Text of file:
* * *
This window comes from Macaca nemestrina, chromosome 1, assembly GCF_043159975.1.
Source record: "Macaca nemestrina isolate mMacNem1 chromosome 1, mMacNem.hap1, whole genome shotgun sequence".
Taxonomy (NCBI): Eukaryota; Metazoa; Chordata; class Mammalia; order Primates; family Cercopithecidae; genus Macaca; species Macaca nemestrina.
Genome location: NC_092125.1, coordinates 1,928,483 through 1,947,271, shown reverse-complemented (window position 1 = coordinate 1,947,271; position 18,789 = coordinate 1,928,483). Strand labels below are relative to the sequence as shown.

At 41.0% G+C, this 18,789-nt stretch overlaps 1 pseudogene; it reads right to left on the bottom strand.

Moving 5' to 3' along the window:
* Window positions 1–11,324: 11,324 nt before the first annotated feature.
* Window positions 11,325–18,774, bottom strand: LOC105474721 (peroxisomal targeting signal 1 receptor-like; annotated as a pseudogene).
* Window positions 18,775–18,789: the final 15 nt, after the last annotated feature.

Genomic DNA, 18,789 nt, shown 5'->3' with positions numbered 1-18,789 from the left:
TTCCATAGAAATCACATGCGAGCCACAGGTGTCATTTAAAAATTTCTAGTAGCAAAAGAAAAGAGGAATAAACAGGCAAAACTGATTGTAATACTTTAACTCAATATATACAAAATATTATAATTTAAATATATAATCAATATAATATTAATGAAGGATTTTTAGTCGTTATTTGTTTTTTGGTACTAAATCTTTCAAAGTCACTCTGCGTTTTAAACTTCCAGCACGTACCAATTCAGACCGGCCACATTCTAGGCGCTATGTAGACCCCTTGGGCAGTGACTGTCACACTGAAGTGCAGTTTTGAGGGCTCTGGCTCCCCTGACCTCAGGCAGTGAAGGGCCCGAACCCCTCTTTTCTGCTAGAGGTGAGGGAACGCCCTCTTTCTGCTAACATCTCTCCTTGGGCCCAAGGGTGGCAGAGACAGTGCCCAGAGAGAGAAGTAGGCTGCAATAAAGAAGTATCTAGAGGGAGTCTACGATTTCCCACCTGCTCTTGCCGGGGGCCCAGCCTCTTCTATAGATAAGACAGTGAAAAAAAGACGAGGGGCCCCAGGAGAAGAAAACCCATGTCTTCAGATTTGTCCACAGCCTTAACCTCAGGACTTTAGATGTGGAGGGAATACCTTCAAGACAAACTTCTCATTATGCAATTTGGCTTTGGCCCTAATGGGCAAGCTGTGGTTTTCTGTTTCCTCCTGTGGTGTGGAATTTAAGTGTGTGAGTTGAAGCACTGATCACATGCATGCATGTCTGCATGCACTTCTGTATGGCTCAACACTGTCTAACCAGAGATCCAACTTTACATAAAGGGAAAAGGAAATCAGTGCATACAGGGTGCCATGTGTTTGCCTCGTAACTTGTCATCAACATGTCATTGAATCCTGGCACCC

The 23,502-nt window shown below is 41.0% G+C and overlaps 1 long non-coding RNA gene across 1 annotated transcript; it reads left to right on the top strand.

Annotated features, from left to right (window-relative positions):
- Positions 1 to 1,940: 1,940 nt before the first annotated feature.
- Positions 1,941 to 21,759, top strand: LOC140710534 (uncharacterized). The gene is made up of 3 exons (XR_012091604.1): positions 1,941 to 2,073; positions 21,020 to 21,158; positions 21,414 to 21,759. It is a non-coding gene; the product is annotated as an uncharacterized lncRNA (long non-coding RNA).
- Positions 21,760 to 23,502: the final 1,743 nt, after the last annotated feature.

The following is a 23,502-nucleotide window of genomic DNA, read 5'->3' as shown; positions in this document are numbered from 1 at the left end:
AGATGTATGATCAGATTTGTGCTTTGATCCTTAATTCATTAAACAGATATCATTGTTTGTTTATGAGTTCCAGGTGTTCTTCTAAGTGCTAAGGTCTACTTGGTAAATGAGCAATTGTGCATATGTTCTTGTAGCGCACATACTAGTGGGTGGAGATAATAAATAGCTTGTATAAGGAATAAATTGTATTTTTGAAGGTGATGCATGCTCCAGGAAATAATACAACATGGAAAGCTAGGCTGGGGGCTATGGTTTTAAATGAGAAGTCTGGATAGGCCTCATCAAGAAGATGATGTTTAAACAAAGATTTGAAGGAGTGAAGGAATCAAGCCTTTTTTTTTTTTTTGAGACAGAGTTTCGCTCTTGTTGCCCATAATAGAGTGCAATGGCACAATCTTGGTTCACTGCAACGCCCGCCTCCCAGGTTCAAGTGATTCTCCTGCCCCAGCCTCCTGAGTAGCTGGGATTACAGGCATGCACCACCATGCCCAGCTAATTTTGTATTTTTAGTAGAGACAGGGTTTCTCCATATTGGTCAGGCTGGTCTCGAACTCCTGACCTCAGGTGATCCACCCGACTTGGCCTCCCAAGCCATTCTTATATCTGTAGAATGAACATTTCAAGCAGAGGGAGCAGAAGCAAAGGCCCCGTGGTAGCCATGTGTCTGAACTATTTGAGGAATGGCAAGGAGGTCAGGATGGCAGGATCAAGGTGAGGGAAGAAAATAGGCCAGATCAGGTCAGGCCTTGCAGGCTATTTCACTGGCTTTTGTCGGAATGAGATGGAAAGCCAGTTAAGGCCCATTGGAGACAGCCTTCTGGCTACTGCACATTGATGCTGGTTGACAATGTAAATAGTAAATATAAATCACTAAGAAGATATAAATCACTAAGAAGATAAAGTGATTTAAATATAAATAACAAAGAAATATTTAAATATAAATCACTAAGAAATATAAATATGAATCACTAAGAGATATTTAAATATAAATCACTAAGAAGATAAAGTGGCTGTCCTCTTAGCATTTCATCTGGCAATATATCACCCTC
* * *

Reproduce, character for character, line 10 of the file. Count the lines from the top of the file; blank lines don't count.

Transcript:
Genomic DNA, 18,789 nt, shown 5'->3' with positions numbered 1-18,789 from the left: